We’ve been discussing the Zener diode voltage regulator circuit, its advantages and disadvantages. We learned that the limiting resistor, RLimiting, creates a major disadvantage in the operation of the circuit, effectively acting as a roadblock to restrict current flow. Let’s see how to improve on that.
Figure 1 illustrates a transistor series voltage regulator circuit.
In this circuit the transistor is known as a bipolar transistor. Like the FET we discussed earlier, it has three electrical connections, however on the bipolar transistor the connections are referred to as the collector, base, and emitter. These are labeled C, B, and E in Figure 1.
The bipolar transistor acts as a valve, resting within the main path of current flow. That is, it controls the flow of electric current traveling from the collector to the emitter, as well as the voltage available at the emitter. The transistor is designed so that current flows in one direction only, from collector to emitter. We’ll talk more about that in our next article.
The limiting resistor, RLimiting, is located on a branch of the circuit leading to the Zener diode and the transistor base. Next time we’ll connect an unregulated power supply and external supply circuit to our transistor series voltage regulator. This will enable us to see how placing RLimiting on the branch, rather than along the main current path, results in a major advantage over using the Zener diode voltage regulator alone.
Posts Tagged ‘field effect transistor’
| I joined the Boy Scouts of America as a high schooler, mainly so I could participate in their Explorer Scout program and learn about electronics. I will forever be grateful to the Western Electric engineers who volunteered their personal time to stay after work and help me and my fellow Scouts build electronic projects. The neatest part of the whole experience was when I built my first regulated power supply with their assistance inside their lab. But in order to appreciate the beauty of a regulated power supply we must first understand the shortcomings of an unregulated one, which we’ll begin to do here.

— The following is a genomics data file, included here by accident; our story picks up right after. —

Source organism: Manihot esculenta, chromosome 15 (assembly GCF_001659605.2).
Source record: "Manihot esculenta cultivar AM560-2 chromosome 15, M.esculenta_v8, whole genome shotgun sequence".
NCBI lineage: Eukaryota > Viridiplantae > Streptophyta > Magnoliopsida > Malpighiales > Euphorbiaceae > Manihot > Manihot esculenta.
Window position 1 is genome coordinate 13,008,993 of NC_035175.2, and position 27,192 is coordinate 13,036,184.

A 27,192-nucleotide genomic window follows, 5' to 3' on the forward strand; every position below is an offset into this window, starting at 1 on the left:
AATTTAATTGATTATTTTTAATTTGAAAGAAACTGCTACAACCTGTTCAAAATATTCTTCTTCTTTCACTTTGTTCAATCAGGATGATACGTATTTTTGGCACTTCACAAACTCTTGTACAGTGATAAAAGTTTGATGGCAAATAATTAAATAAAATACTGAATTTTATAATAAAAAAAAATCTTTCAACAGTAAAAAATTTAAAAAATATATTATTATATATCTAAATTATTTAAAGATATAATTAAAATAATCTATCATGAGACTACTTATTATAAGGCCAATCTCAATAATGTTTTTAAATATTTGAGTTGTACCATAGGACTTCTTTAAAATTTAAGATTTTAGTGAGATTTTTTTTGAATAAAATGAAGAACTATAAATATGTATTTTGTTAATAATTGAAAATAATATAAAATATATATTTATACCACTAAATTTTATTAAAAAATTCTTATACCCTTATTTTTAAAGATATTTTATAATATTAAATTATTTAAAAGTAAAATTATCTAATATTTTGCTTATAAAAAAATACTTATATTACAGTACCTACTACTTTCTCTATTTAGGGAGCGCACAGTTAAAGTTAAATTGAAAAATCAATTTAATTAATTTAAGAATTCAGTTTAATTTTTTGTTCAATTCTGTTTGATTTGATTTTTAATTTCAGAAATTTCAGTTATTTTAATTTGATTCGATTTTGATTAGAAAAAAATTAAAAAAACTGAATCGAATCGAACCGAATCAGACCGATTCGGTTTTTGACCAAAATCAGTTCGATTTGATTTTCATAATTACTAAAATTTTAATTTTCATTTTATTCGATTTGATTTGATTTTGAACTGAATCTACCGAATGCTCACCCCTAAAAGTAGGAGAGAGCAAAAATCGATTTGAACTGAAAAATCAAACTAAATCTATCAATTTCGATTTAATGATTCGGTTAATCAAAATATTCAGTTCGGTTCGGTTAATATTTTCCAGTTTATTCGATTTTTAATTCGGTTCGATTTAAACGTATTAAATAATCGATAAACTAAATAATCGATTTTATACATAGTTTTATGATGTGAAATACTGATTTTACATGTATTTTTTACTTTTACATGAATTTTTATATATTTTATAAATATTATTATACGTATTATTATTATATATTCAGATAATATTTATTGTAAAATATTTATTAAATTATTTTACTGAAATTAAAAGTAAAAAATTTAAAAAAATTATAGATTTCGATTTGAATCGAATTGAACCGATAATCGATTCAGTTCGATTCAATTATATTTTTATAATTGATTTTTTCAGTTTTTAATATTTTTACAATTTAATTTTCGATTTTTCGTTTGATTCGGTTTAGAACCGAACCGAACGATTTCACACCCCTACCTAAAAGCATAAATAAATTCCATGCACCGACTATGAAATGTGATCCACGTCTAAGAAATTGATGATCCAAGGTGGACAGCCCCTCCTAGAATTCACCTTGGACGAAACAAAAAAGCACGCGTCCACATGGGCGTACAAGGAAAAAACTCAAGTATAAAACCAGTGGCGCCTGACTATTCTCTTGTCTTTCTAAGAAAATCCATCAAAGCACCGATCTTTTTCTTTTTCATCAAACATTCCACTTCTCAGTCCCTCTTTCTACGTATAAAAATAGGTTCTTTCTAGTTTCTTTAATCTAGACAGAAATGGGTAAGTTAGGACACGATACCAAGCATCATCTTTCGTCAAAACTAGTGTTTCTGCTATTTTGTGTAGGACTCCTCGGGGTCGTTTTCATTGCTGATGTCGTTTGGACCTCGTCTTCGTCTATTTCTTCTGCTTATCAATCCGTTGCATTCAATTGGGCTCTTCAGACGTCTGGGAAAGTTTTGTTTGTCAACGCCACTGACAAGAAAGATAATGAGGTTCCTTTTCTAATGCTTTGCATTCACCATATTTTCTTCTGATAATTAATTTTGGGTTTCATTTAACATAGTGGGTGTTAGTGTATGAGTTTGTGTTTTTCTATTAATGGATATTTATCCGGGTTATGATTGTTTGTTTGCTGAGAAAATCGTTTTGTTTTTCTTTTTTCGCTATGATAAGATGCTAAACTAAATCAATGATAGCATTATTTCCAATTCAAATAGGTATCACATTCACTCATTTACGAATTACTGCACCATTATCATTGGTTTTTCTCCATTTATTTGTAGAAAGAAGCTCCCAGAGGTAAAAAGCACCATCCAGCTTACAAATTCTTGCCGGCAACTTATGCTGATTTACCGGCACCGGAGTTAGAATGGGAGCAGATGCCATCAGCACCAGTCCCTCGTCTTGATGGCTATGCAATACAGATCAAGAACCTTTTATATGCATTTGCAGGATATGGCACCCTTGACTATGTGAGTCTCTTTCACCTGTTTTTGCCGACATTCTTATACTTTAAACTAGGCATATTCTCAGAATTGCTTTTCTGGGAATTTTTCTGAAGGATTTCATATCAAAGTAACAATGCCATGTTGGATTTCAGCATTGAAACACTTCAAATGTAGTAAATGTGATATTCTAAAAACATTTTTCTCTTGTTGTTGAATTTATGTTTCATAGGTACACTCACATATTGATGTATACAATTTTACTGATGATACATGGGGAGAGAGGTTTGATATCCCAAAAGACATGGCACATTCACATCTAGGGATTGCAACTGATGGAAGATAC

Last time we began to discuss how the output voltage of an unregulated power supply can vary in response to power demand, just as when sprinklers don’t have sufficient water flow to cover a section of lawn. Let’s explore this concept further.
Figure 1 shows a very basic representation of a microprocessor control system that operates three components, an electric relay (shown in the blue box), buzzer, and light. These three components have a certain degree of internal electrical resistance, annotated as RR, RB, and RL respectively. This is because they are made of materials with inherent imperfections which tend to resist the flow of electric current. Imperfections such as these are unavoidable in any electronic device made by humans, due to impurities within metals and irregularities in molecular structure. When the three components are activated by the microprocessor chip via field effect transistors, denoted as FET 1, 2 and 3 in the diagram, their resistances are connected to the supply circuit.
In other words, RR, RB, and RL create a combined level of resistance in the supply circuit by their connectivity to it. If a single component were to be removed from the circuit, its internal resistance would also be removed, resulting in a commensurate decrease in total resistance. The greater the total resistance, the more restriction there is to current flow, denoted as I. The greater the resistance, the more I is caused to decrease. In contrast, if there is less total resistance, I increases.